Student choice about what and where to study is so much more varied now than it was 20 or 30 years ago and this is because of the ongoing development of the study abroad market. As more customers enter the marketplace, education providers start up in new locations or launch new programmes to better suit the potential needs of the client base, thus creating greater choice.
And as choice becomes greater, customers expect to use their choice in more empowering ways. They like to know what all the available options are and enjoy selecting a language school or programme that they believe is most appealing for them. Agents testify to this, although they note that clients still like to consult with an agency and ask their professional opinion before actually booking a course.
As the market matures, clients may take a language course more regularly too, and they get to know first-hand about different types of programme and school. One school representative in the north of England says, 'Having had to compete against the (popular) south of England, we find now that students and agents are looking for different destinations'.
Reasons for more students wanting to study abroad encompass economic issues, political factors and social trends. Another factor that can have a significant effect on the marketplace is government legislation on language learning and attempts to introduce language learning into the national curriculum at a younger age.
As more governments around the world see the benefits of a linguistically competent workforce, language study has been introduced at seven or eight years old. This trend has meant a higher number of junior clients wanting to study overseas and gain advantage in their school studies. As a result, this sector has evolved, with parent and child study combinations being introduced, for example.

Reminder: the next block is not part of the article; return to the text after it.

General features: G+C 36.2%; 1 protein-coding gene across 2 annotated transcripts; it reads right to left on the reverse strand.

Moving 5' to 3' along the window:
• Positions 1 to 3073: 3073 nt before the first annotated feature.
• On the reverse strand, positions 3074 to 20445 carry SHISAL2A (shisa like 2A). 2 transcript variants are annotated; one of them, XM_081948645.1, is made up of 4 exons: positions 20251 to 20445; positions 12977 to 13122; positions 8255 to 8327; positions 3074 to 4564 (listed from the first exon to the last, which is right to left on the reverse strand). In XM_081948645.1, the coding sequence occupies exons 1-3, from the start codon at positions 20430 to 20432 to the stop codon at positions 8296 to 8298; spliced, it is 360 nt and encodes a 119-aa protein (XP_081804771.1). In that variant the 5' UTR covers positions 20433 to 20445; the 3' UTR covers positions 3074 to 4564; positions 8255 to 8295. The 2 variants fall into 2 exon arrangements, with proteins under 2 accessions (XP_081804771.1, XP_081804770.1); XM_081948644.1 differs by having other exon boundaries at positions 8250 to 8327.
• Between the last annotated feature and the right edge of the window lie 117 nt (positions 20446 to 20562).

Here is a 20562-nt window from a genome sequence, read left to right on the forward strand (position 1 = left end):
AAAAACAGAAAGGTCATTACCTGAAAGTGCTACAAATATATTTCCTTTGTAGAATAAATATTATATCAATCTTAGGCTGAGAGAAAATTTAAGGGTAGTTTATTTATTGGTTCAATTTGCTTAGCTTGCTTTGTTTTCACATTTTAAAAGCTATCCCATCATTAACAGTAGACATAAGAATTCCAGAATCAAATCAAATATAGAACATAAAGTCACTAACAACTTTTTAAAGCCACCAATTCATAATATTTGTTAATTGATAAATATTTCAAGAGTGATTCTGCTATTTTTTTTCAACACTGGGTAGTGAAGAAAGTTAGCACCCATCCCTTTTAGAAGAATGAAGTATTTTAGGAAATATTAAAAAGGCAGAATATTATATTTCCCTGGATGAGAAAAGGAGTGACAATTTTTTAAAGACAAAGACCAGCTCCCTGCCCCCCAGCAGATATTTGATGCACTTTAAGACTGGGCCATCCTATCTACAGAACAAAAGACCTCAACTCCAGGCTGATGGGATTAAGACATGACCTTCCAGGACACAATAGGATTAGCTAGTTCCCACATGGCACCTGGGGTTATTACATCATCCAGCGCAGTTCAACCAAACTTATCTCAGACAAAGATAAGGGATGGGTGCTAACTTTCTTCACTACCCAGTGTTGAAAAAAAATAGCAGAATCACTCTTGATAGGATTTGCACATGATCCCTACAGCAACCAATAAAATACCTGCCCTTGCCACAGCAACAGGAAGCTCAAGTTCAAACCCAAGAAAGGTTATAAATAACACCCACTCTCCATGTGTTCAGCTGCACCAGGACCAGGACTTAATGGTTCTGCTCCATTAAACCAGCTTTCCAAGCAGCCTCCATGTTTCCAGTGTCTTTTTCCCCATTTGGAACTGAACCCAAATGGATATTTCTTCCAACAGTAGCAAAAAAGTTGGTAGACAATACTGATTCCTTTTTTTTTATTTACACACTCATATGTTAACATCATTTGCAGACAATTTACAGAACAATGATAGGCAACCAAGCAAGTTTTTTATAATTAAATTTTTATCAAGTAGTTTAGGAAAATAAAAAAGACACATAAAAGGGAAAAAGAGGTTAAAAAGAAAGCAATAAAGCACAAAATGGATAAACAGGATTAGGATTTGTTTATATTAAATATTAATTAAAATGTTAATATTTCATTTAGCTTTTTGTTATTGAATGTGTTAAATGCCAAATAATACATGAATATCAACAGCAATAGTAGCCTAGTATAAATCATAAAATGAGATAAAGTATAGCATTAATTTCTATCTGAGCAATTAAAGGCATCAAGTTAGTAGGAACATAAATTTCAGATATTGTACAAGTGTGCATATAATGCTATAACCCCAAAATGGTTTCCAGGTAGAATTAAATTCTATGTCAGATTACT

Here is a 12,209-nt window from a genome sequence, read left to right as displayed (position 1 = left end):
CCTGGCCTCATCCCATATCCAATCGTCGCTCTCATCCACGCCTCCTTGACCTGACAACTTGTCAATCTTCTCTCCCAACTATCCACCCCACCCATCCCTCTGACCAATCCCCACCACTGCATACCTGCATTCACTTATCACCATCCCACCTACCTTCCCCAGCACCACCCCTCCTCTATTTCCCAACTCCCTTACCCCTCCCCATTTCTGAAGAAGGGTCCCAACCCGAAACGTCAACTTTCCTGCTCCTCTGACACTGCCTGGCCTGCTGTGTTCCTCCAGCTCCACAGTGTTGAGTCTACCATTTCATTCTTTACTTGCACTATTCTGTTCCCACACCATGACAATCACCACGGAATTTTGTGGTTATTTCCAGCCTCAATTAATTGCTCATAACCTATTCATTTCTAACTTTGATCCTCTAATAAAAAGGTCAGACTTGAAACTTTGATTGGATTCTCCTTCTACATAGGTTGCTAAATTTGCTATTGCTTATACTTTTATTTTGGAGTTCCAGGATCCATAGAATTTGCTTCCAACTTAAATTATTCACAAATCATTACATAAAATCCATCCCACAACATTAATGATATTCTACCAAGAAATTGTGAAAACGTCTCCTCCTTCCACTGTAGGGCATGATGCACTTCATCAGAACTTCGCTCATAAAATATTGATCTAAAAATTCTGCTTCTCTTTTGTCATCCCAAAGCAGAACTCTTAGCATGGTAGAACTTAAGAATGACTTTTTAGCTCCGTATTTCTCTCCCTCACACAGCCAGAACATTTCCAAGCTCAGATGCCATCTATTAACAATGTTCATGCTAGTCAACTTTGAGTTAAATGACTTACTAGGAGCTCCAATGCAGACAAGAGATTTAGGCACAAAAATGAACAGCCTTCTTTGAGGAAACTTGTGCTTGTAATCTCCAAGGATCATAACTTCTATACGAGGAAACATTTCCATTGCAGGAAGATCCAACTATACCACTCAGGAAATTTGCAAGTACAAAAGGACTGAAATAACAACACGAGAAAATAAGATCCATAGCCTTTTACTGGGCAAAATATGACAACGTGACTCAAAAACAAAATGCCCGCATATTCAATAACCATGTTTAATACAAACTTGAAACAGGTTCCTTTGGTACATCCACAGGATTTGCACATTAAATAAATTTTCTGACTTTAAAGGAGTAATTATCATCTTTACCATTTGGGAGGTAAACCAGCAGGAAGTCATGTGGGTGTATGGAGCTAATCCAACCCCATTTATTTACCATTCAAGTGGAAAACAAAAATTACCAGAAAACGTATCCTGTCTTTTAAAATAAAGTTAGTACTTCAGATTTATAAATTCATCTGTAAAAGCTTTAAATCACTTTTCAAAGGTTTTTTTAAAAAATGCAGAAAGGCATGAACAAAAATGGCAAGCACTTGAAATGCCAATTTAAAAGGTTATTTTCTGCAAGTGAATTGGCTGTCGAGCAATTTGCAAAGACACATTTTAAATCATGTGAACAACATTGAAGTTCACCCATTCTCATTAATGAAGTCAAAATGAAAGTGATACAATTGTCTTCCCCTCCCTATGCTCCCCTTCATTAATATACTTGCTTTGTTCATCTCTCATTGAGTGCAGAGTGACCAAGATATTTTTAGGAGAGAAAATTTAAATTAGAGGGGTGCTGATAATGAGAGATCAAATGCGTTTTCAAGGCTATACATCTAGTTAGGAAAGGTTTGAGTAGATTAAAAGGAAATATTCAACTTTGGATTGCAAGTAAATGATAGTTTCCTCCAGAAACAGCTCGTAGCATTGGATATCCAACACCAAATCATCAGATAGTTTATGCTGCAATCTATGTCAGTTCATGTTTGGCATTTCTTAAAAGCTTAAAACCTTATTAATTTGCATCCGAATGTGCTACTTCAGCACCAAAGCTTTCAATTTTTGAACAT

In English-speaking countries, there is a real danger that the populations will get left behind, as the rest of the world becomes more adept at multilingual skills and standards lower in English-speaking countries. Plans to allow 14-year-olds to stop studying languages in the UK have alarmed professionals and a study indicates that French and German may lose many British students in the future.
Meanwhile, in the USA, a taskforce has produced a report that lambasts the international experience of the average US student. Noting that the USA needs business people who speak a range of languages such as Swahili, Arabic and Farsi, the report adds that study abroad would help encourage a global understanding among all citizens. It calls for strategies to be put in place to ensure half of all students study abroad by 2040.
Despite this prognosis however, there are signs that there is a groundswell of opinion in the USA about the benefits of studying abroad. In our Agency Survey, US repsondents were confident that bookings would increase this year, given the improvement in the US economy to date, and they reported that a number of clients were studying purely for pleasure.
And the Open Doors report that has been released indicates that more US students are studying abroad than ever before, which is encouraging news, unlike the inbound data that indicates a real slowdown in numbers for English language schools. With so many options available for the potential language student, the only question they need to answer is why they want to study abroad.